Wednesday, October 26, 2011

Topkapi Palace

The Topkapi Palace is where the Ottoman Sultans lived. And what's this?

This is a blurry photo of the Topkapi Dagger, one of the most famous pieces in its Treasury. Sean saw a picture of it in a book when he was a kid (here's a not bad photo of it) and was fascinated. So even though no photos are allowed, he tried to sneak a pic.

Here are some of the outside bits. The palace is made up of a series of courtyards, each more secluded from the public.

Of course, if you're the Sultan, you build your palace with a nice view.

And with lots of nice stuff inside. In addition to the Treasury, where I saw more emeralds that were larger than a fist -- and not my fist, my hand is tiny, but like a giant's fist -- than I imagined existed in the world, we also saw the Harem (the private apartment for the Sultan's mother, his wives, his concubines, and his children and where the battery on Sean's camera died), and the sacred relics ("in this case is Moses's staff" uh-huh).


Saturday, October 08, 2011

Aya Sofia

The Aya Sofia was built in 537.

It's been a church, a mosque, and since 1935 a museum. This is what it looks like inside. It's ginormous.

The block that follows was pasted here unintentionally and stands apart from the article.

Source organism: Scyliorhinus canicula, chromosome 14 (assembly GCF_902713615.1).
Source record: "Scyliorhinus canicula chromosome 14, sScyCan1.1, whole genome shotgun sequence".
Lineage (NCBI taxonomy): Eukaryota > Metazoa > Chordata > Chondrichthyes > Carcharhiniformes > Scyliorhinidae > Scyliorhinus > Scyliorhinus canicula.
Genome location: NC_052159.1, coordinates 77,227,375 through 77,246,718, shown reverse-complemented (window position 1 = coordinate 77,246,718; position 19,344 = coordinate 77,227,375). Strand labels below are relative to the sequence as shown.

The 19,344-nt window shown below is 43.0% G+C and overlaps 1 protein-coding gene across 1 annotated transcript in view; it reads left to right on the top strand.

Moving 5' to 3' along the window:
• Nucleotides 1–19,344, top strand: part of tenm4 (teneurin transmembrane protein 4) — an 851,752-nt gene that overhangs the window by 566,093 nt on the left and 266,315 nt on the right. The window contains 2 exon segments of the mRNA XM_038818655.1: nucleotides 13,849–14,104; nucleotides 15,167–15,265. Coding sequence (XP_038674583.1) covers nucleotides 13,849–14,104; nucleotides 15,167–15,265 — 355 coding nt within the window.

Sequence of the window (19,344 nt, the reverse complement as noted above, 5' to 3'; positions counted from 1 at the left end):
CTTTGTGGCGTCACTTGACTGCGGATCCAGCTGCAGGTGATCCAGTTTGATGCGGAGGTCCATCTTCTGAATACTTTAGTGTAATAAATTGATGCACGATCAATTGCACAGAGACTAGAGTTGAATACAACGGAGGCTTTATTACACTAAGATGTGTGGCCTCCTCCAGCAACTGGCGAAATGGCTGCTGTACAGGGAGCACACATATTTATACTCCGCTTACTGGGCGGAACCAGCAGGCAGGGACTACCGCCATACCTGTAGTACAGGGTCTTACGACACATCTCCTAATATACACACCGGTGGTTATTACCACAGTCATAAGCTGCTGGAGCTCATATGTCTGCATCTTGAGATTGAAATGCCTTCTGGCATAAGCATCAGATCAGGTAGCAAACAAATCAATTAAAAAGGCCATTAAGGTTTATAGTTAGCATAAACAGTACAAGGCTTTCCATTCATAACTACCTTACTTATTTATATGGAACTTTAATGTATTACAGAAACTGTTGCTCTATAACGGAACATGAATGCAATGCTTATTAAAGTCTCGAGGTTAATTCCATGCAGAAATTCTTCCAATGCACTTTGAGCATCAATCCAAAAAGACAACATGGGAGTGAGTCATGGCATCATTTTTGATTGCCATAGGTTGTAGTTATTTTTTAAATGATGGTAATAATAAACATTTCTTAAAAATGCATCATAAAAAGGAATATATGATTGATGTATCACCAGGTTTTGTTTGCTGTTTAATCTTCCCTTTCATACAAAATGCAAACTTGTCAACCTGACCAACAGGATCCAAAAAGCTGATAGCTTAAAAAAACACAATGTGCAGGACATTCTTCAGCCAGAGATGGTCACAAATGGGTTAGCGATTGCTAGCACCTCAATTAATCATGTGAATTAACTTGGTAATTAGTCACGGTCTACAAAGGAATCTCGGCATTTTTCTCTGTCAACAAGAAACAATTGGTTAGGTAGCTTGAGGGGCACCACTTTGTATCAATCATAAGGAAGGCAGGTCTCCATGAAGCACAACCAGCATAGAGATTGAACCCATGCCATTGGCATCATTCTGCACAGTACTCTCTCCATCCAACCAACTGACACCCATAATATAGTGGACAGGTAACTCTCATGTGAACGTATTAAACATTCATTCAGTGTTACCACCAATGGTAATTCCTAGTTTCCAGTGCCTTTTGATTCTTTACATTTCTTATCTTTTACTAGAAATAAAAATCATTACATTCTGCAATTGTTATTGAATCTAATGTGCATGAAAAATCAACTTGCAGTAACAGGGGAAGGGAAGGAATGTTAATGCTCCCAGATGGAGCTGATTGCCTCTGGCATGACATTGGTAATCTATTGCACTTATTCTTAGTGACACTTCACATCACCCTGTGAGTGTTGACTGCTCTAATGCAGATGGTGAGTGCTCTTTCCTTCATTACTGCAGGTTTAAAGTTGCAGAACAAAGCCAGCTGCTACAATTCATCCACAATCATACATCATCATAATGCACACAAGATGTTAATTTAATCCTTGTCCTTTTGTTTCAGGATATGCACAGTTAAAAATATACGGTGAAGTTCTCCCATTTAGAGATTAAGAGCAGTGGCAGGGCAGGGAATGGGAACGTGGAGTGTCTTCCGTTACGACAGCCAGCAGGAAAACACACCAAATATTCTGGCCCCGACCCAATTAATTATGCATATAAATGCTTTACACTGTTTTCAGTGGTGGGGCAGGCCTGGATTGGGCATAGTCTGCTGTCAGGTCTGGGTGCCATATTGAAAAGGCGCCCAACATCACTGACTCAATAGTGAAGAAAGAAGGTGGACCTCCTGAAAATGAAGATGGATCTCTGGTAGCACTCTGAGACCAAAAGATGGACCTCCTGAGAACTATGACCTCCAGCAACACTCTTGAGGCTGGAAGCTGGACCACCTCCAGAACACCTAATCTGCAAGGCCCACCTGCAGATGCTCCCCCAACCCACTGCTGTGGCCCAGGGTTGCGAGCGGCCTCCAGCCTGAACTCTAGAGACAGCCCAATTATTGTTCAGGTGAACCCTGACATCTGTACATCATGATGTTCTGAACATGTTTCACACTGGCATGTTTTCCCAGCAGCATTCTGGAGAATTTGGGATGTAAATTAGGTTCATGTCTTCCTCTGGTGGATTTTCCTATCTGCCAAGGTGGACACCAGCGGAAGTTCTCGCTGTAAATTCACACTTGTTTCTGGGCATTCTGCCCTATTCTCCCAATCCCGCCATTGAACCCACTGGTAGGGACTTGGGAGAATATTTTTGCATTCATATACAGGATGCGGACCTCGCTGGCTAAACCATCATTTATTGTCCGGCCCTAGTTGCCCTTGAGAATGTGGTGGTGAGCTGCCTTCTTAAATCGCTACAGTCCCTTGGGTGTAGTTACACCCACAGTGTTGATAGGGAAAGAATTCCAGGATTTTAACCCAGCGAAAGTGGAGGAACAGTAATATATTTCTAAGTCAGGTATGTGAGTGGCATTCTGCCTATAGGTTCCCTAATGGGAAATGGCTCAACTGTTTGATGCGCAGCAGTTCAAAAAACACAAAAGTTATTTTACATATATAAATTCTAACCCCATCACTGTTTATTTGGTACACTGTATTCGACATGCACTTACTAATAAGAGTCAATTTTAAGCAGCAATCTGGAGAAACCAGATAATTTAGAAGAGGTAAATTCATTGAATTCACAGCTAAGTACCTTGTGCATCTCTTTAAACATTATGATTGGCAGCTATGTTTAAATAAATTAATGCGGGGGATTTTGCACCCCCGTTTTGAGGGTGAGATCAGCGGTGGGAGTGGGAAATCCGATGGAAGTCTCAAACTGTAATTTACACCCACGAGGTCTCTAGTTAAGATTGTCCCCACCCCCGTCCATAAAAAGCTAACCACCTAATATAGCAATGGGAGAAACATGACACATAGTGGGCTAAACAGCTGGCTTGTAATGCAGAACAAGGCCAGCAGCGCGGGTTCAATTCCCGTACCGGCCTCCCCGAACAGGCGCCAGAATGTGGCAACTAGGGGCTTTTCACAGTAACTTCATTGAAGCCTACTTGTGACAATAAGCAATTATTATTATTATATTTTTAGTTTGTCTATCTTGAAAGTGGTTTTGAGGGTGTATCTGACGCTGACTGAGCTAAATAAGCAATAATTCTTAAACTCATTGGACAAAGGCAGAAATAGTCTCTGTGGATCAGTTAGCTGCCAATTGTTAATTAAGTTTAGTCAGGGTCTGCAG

Here's a mosaic of Madonna and Child juxtaposed with the minbar.

This is the Omphalion, the spot where emperors were coronated.

This column is very crooked, most likely because it is very old and there are earthquakes in Turkey.

Crosses can be seen through the geometric designs put over them.

The dome.

The walls have crazy, symmetric marble designs.

There are a lot of mosaics. In this first one, the Empress Zoe is depicted to the right of Christ and her husband to the left. As she had three husbands, they just scraped off the old head and put up a new one each time.

Outside the Aya Sofia but in the same complex, there are the tombs of five sultans. I think this one was my favorite.